A closely argued addition to our understanding of the origins of the Civil Rights Movement.

Pub Date: Sept. 26, 2023

ISBN: 9781324093107

Page Count: 448

Publisher: Liveright/Norton

Review Posted Online: July 13, 2023

Kirkus Reviews Issue: Aug. 1, 2023

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KILLERS OF THE FLOWER MOON

THE OSAGE MURDERS AND THE BIRTH OF THE FBI

Dogged original research and superb narrative skills come together in this gripping account of pitiless evil.

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Greed, depravity, and serial murder in 1920s Oklahoma.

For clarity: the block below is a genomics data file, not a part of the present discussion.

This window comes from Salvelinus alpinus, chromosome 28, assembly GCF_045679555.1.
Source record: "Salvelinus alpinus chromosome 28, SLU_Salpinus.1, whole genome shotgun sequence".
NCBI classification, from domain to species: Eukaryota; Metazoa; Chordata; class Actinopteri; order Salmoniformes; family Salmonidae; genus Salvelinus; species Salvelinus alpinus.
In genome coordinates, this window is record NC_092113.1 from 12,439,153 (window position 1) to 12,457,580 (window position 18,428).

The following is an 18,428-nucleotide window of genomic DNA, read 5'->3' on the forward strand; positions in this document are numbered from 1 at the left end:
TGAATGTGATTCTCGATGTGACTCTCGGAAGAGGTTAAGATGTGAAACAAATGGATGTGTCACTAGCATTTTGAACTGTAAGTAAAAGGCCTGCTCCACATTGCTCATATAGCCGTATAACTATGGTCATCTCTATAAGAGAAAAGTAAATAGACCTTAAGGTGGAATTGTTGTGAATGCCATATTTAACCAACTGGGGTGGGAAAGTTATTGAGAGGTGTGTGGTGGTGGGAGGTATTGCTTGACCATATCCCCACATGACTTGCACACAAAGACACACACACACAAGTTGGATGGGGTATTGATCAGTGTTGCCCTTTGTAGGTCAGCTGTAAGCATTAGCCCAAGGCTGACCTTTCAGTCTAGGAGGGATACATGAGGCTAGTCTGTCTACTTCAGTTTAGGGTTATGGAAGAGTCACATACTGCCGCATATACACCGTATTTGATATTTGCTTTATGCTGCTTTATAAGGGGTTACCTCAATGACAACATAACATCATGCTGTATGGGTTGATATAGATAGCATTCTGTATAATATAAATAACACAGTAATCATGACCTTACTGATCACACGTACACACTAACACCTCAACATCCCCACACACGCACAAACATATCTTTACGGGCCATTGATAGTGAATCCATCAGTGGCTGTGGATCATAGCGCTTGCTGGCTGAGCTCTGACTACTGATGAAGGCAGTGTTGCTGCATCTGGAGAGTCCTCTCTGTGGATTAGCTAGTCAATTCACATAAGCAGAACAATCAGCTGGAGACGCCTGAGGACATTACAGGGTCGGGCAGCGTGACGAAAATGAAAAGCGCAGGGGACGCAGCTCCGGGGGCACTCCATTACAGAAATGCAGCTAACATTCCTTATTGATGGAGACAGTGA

During that time, enrolled members of the Osage Indian nation were among the wealthiest people per capita in the world. The rich oil fields beneath their reservation brought millions of dollars into the tribe annually, distributed to tribal members holding "headrights" that could not be bought or sold but only inherited. This vast wealth attracted the attention of unscrupulous whites who found ways to divert it to themselves by marrying Osage women or by having Osage declared legally incompetent so the whites could fleece them through the administration of their estates. For some, however, these deceptive tactics were not enough, and a plague of violent death—by shooting, poison, orchestrated automobile accident, and bombing—began to decimate the Osage in what they came to call the "Reign of Terror." Corrupt and incompetent law enforcement and judicial systems ensured that the perpetrators were never found or punished until the young J. Edgar Hoover saw cracking these cases as a means of burnishing the reputation of the newly professionalized FBI. Bestselling New Yorker staff writer Grann (The Devil and Sherlock Holmes: Tales of Murder, Madness, and Obsession, 2010, etc.) follows Special Agent Tom White and his assistants as they track the killers of one extended Osage family through a closed local culture of greed, bigotry, and lies in pursuit of protection for the survivors and justice for the dead. But he doesn't stop there; relying almost entirely on primary and unpublished sources, the author goes on to expose a web of conspiracy and corruption that extended far wider than even the FBI ever suspected. This page-turner surges forward with the pacing of a true-crime thriller, elevated by Grann's crisp and evocative prose and enhanced by dozens of period photographs.